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MIT researchers create technique to recognize electricity producing bacteria

by TR Pakistan

MIT engineers have developed a microfluidic technique that can quickly process small samples of bacteria and gauge a specific property that’s highly correlated with bacteria’s ability to produce electricity.

Certain microbes, which can be found deep within mines, at the bottom of lakes, and even in the human gut, have evolved a unique form of breathing that involves excreting and pumping out electrons. Meaning these microbes can actually produce electricity. However, scientists didn’t have an efficient method for recognizing these specific microbes — until now.

“There is recent work suggesting there might be a much broader range of bacteria that have [electricity-producing] properties,” says Cullen Buie, associate professor of mechanical engineering at MIT. “Thus, a tool that allows you to probe those organisms could be much more important than we thought. It’s not just a small handful of microbes that can do this.”

Existing techniques for probing bacteria’s electrochemical activity involve growing large batches of cells and measuring the activity of EET proteins. This is a highly meticulous and time-consuming process. Other techniques require rupturing a cell in order to purify and probe the proteins. Buie looked for a faster, less destructive method to assess bacteria’s electrical function.

Buie’s research group has been building microfluidic chips etched with small channels, through which they flow microliter-samples of bacteria. Each channel is pinched in the middle to form an hourglass configuration. When a voltage is applied across a channel, the pinched section — about 100 times smaller than the rest of the channel — puts a squeeze on the electric field, making it 100 times stronger than the surrounding field. The gradient of the electric field creates a phenomenon known as dielectrophoresis, or a force that pushes the cell against its motion induced by the electric field. As a result, dielectrophoresis can repel a particle or stop it in its tracks at different applied voltages, depending on that particle’s surface properties.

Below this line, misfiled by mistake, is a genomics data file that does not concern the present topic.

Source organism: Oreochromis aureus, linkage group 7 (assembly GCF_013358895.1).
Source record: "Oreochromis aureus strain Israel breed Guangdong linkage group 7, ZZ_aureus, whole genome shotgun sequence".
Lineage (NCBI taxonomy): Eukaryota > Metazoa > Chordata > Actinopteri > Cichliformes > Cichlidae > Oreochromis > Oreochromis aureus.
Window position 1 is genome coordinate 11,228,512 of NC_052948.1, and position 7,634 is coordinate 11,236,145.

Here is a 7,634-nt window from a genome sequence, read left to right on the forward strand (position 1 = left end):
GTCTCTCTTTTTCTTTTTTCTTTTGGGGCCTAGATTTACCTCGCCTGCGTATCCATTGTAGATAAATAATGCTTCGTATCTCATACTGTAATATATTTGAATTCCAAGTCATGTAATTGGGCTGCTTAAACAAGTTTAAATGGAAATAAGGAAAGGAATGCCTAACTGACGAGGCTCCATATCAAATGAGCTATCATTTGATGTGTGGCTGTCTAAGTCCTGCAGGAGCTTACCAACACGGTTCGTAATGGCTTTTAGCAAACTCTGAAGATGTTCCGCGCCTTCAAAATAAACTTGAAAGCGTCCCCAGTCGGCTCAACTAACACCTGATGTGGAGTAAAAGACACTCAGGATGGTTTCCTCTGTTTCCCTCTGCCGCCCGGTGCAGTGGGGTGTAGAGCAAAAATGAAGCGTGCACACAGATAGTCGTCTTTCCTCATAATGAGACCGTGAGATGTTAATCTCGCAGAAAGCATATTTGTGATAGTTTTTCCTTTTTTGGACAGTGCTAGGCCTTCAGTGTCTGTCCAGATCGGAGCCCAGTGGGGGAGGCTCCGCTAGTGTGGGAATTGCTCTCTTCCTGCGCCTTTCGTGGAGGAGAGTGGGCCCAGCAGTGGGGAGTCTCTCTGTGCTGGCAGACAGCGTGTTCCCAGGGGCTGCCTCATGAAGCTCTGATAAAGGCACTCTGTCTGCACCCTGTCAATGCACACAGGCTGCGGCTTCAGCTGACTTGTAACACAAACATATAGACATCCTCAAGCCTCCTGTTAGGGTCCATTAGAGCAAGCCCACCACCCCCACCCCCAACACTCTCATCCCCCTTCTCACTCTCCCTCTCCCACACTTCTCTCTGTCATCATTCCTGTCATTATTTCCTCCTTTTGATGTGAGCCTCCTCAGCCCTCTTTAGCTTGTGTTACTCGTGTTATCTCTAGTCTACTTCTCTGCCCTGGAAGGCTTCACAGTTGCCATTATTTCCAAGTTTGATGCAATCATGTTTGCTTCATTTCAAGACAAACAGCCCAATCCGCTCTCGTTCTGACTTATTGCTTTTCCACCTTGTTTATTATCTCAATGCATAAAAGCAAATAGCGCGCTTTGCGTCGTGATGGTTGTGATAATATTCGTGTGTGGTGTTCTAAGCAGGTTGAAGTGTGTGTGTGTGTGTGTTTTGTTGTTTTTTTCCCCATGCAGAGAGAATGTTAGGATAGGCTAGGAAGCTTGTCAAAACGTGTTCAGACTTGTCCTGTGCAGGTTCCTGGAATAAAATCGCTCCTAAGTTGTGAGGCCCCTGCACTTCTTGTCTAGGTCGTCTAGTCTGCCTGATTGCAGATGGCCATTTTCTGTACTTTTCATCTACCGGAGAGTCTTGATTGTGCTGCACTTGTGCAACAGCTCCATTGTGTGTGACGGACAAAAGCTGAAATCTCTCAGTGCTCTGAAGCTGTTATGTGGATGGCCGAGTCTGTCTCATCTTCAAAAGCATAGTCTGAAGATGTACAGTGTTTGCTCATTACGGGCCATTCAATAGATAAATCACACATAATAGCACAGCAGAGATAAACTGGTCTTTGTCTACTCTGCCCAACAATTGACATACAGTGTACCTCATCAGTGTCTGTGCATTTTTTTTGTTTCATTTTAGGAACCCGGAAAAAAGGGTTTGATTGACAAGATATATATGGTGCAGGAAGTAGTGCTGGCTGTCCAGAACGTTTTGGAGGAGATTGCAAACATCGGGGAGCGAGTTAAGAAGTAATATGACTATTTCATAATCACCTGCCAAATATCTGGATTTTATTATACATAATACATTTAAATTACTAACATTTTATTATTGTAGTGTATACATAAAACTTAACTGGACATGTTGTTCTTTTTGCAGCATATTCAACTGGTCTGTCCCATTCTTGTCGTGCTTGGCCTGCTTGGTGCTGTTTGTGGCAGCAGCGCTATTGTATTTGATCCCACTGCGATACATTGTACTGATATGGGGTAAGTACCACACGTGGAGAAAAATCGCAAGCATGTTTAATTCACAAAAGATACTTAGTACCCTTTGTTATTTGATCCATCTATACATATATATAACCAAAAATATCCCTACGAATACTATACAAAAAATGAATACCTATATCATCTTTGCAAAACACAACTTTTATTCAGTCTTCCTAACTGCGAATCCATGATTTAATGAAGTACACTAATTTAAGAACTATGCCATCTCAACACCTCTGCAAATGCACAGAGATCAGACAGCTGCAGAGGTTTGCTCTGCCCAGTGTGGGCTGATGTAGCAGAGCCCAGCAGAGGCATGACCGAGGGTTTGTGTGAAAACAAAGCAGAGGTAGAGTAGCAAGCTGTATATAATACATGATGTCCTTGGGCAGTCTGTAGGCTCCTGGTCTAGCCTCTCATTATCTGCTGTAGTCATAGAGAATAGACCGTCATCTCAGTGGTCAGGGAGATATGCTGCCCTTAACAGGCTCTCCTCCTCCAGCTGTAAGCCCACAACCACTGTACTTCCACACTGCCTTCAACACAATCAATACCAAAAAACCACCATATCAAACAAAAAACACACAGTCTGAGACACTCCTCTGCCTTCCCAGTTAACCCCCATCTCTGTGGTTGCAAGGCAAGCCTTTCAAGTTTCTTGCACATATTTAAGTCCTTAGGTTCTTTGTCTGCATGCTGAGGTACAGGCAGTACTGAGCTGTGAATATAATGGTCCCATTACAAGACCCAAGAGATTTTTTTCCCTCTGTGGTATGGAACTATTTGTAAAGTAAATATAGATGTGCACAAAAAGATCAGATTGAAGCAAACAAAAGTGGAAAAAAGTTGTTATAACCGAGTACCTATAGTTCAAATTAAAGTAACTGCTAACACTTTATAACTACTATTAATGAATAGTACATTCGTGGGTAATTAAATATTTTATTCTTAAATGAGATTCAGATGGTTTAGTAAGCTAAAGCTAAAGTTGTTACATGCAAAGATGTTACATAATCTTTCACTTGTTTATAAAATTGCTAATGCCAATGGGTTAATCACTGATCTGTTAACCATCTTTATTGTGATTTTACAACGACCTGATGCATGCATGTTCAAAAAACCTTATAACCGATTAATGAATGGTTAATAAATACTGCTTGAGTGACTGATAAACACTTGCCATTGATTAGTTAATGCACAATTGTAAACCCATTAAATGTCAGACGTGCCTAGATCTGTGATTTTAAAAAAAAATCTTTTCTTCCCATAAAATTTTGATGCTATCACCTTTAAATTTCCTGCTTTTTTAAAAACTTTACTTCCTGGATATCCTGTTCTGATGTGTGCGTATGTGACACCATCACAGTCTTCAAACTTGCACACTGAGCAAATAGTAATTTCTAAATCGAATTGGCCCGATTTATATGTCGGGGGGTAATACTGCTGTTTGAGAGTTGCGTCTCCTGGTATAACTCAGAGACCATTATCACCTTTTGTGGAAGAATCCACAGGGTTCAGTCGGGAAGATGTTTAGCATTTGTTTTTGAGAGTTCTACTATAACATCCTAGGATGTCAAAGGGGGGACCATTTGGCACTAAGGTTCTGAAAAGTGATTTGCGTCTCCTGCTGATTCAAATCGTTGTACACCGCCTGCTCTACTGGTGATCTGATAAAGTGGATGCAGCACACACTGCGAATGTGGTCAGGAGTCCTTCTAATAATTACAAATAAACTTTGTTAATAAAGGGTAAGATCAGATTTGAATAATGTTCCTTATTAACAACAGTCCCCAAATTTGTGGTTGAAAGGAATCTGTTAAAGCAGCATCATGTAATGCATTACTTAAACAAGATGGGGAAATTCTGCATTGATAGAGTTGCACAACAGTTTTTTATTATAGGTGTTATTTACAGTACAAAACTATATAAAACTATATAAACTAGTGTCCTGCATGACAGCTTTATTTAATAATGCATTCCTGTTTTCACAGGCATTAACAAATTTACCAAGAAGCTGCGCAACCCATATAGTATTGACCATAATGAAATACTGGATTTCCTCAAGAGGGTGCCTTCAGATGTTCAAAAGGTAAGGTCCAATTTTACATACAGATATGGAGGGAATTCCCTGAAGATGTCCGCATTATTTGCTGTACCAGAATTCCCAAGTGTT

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Researchers have used dielectrophoresis to quickly sort bacteria according to general properties, such as size and species. This time around, Buie wondered whether the technique could suss out bacteria’s electrochemical activity — a far more subtle property.

“Basically, people were using dielectrophoresis to separate bacteria that were as different as, say, a frog from a bird, whereas we’re trying to distinguish between frog siblings — tinier differences,” says Qianru Wang, a postdoc in MIT’s department of electrical engineering.

The MIT researchers used their microfluidic setup to compare various strains of bacteria, each with a different, known electrochemical activity. The strains included a “wild-type” or natural strain of bacteria that actively produces electricity in microbial fuel cells, and several strains that the researchers had genetically engineered. In general, the team aimed to see whether there was a correlation between a bacteria’s electrical ability and how it behaves in a microfluidic device under a dielectrophoretic force.

Through an imaging technique known as particle image velocimetry, they observed that the resulting electric field propelled bacterial cells through the channel until they approached the pinched section, where the much stronger field acted to push back on the bacteria via dielectrophoresis and trap them in place. Some bacteria were trapped at lower applied voltages, and others at higher voltages. Wang took note of the “trapping voltage” for each bacterial cell, measured their cell sizes, and then used a computer simulation to calculate a cell’s polarizability — how easy it is for a cell to form electric dipoles in response to an external electric field. It was observed that bacteria that were more electrochemically active tended to have a higher polarizability. This remained true across all species of bacteria tested.

“We have the necessary evidence to see that there’s a strong correlation between polarizability and electrochemical activity,” Wang says. “In fact, polarizability might be something we could use as a proxy to select microorganisms with high electrochemical activity.”

Wang says that, at least for the strains they measured, researchers can gauge their electricity production by measuring their polarizability — something that the group can easily, efficiently, and nondestructively track using their microfluidic technique.

Collaborators on the team are currently using the method to test new strains of bacteria that have recently been identified as potential electricity producers.

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